You may contemplate weapons. I'm not one of those liberals who doesn't believe in our Second Amendment right to bear arms. However, you don't need a gun, per se if you're not comfortable having one or can't afford one. I keep a Maglite by my bedside and I can whip that flashlight upside an attacker's head without any remorse. My Mom used to walk with an umbrella. As a kid, I've seen her point that bumbershoot at someone and threaten to jab it into their mid-section if they didn't leave us alone.

Pepper spray's another good option. Just make sure you know how to use your spray and don't get yourself. Your own cosmetics can work, too. Ever spray yourself in the eye with perfume accidentally. OUCH!

If you're think you'd like a Taser or stun-gun, get the pink one. What? Me suggesting pink? Heck yeah, imagine your attorney holding up your cute little pink Taser in the court and seeing the jury laugh.

If you're a reader like me, you may want to check out some books. Jerry VanCook's Real World Self Defense is a good place to start.

The thing is, think about what you'd do if you were attacked. Get a plan that works for you, practice the moves you need to make, and keep that plan in your mind so it's a reflex if you have to defend yourself.

If your life's anything like mine, what you plan for so carefully just doesn't happen--but if a rape attack does happen, you'll be better prepared to deal with your assailant and avert your own rape.

Be safe, sisters.

Monday, May 9, 2011

BOOK REVIEW: Waltz of the Asparagus People -- Robin Meloy Goldsby

I first heard the song, "Piano Man" back in 1973. I'd snuck out of bed and was listening to a program with host Chip Monck late on a Saturday night. I fell in love with Billy Joel's soulful voice and that song. I went to school the next week and raved about the song. Typical OKC market, it took about two weeks for "Piano Man" to hit there.

I've loved story songs since "Puff the Magic Dragon," but "Piano Man" has somehow always stuck with me. I had questions about the piano player's life and those of his listeners.

Well, thanks to my friend, Robin Meloy Goldsby, I have learned a lot more about the people behind the beautiful big grand pianos.

Her debut book, "Piano Girl" introduced me to Robin's early career, at eighteen playing at coastal fish restaurants during the summer and then moving to New York City to play in the lobby bars of grand hotels. I learned about being stuck behind the potted palm while all the really visible floor-space went to the bar and patrons. And, I will never be able to listen to "Cheek to Cheek" without wholly inappropriate hilarity that requires a "you-had-to-have-read-the-book" explanation.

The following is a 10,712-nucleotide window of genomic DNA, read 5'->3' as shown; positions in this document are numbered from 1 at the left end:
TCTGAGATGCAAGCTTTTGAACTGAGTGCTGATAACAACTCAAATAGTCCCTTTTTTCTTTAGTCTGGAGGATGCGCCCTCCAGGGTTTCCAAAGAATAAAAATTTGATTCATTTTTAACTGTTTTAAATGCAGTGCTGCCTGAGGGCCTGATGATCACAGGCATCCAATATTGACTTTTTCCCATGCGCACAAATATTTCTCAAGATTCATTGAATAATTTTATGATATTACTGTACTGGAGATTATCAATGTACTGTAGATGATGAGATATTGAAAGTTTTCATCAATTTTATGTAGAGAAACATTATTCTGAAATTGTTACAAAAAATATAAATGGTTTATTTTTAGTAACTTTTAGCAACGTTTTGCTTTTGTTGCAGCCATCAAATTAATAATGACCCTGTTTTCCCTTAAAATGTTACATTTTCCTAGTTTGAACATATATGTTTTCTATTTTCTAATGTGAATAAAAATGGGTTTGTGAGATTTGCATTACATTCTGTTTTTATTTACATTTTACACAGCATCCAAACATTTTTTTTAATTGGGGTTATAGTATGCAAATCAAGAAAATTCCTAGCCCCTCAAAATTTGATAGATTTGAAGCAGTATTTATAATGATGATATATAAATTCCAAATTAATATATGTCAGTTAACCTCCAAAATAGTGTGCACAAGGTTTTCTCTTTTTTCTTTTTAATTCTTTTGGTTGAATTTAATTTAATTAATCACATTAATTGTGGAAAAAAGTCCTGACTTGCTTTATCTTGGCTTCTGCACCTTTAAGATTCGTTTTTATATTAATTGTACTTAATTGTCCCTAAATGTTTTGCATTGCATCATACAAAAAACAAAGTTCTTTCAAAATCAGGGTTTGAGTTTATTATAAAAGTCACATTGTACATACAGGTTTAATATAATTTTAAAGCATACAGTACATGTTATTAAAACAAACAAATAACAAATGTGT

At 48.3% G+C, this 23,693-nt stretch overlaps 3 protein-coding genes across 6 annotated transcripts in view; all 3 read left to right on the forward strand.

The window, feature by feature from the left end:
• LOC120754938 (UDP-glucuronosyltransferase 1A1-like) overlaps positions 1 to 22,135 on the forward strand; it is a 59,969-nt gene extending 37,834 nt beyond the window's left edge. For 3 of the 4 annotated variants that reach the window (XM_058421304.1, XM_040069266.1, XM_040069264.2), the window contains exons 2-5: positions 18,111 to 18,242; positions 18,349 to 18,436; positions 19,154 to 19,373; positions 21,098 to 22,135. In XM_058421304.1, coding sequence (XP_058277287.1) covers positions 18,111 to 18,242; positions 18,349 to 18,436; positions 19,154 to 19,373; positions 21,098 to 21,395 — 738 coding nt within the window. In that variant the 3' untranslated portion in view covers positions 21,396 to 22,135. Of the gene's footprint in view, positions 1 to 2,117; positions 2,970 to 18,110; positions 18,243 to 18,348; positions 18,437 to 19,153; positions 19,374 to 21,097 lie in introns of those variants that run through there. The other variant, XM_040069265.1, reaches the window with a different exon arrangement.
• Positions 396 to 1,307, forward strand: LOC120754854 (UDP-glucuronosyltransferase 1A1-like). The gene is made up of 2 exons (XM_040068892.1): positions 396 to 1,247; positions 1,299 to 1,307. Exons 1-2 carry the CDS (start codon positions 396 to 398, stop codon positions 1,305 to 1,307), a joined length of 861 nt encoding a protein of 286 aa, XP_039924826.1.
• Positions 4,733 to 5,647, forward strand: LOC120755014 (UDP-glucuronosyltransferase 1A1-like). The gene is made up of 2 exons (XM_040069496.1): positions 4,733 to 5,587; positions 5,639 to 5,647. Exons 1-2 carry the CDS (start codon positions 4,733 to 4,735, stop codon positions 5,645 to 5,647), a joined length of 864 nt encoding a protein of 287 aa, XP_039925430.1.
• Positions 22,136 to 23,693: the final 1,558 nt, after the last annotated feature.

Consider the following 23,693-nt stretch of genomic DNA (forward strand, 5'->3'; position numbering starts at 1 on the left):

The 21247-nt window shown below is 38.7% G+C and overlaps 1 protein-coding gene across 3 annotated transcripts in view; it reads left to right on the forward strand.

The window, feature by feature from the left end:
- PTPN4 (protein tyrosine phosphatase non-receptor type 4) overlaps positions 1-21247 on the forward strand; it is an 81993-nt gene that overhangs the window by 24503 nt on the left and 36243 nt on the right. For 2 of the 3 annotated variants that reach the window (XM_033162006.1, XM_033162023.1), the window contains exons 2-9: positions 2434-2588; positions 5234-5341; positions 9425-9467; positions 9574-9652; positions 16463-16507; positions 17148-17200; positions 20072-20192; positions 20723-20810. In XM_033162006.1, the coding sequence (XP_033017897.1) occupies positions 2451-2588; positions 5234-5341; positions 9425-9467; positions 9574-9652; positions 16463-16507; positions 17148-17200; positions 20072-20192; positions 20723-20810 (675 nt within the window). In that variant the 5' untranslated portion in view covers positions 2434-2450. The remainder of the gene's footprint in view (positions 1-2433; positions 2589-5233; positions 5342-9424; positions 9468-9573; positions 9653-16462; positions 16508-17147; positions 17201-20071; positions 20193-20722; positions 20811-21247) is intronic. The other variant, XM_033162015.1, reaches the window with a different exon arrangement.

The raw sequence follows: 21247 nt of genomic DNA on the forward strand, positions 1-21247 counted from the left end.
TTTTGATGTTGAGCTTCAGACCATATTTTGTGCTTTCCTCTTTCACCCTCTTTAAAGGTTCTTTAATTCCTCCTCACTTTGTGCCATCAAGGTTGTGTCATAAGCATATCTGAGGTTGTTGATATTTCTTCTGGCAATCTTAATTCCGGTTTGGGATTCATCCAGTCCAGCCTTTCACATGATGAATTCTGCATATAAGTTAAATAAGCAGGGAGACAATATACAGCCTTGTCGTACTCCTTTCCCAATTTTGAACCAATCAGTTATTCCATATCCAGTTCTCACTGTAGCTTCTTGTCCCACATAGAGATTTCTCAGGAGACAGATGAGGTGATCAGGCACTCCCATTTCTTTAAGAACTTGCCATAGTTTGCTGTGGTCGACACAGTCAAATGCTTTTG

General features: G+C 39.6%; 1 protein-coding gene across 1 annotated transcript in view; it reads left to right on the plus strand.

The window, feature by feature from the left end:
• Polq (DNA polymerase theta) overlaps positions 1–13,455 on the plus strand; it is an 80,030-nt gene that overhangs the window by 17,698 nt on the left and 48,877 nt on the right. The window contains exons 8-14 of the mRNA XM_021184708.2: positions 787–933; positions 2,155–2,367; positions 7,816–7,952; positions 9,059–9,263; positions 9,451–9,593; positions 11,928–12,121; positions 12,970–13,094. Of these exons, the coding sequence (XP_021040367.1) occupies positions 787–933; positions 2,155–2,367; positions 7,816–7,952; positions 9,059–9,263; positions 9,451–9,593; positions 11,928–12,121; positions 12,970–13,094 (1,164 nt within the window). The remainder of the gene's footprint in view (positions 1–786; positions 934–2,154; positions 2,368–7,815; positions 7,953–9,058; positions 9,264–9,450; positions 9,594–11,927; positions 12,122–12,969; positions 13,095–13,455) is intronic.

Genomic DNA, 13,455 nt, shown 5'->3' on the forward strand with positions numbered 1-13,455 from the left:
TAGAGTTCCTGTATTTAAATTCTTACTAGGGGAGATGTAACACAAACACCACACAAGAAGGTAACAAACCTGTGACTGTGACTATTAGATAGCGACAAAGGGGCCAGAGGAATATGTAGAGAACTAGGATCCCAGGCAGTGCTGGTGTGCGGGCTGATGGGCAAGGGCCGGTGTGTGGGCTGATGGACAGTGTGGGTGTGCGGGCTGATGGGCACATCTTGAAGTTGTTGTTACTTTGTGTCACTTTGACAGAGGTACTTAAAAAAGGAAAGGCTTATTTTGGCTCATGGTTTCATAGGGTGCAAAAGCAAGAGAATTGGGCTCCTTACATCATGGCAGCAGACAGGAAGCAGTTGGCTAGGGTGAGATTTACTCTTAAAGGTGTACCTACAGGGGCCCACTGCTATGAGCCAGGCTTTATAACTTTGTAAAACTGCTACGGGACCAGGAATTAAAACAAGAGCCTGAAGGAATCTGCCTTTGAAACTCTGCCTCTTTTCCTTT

Needless to say, I was pretty excited when I heard the sequel to "Piano Girl" was coming out in April.

I wasn't quite sure what to expect when I saw the cover. "Waltz of The Asparagus People" is the kind of title that stops you at a bookshelf and most likely brings a chuckle to your lips if not an outright guffaw. And that's just the cover. Robin Meloy Goldsby makes beautiful music with her piano and soul-stirring laughter with her words.

This encore collection takes us to her current career as a composer and pianist at the luxurious Schlosshotel Lerbach in Germany. Life behind the Steinway is not all glitz and glam, though. It's trying to find a skirt that doesn't get tangled up in the piano pedals, wearing sleeves that don't chafe as you move your arms, and shoes that look good and don't make your feet hurt. We see Robin's life from the highs of an interview on NPR's "All Things Considered" where she accidentally meets a former US President to playing a bit role in "House on Sorority Row" where she's the awkward geeky girl who gets killed with her head stuck in the toilet.

There are sad moments, too. "Little Big Soul" tells the story of Robin's friendship with Conny and her daughter, Lisa, and the beautiful song that resulted from it.

Robin gives us food-for-thought concerning foreign exchange students and their impact on culture. She also tells us about naked saunas in Germany.

And that's just a small taste of the huge slice of life that Robin serves up to you. In the end, you're left with a smile on your face and the hope that Ms. Goldsby will grace us with many more stories in the years to come.

Rebecca Kyle, May 2011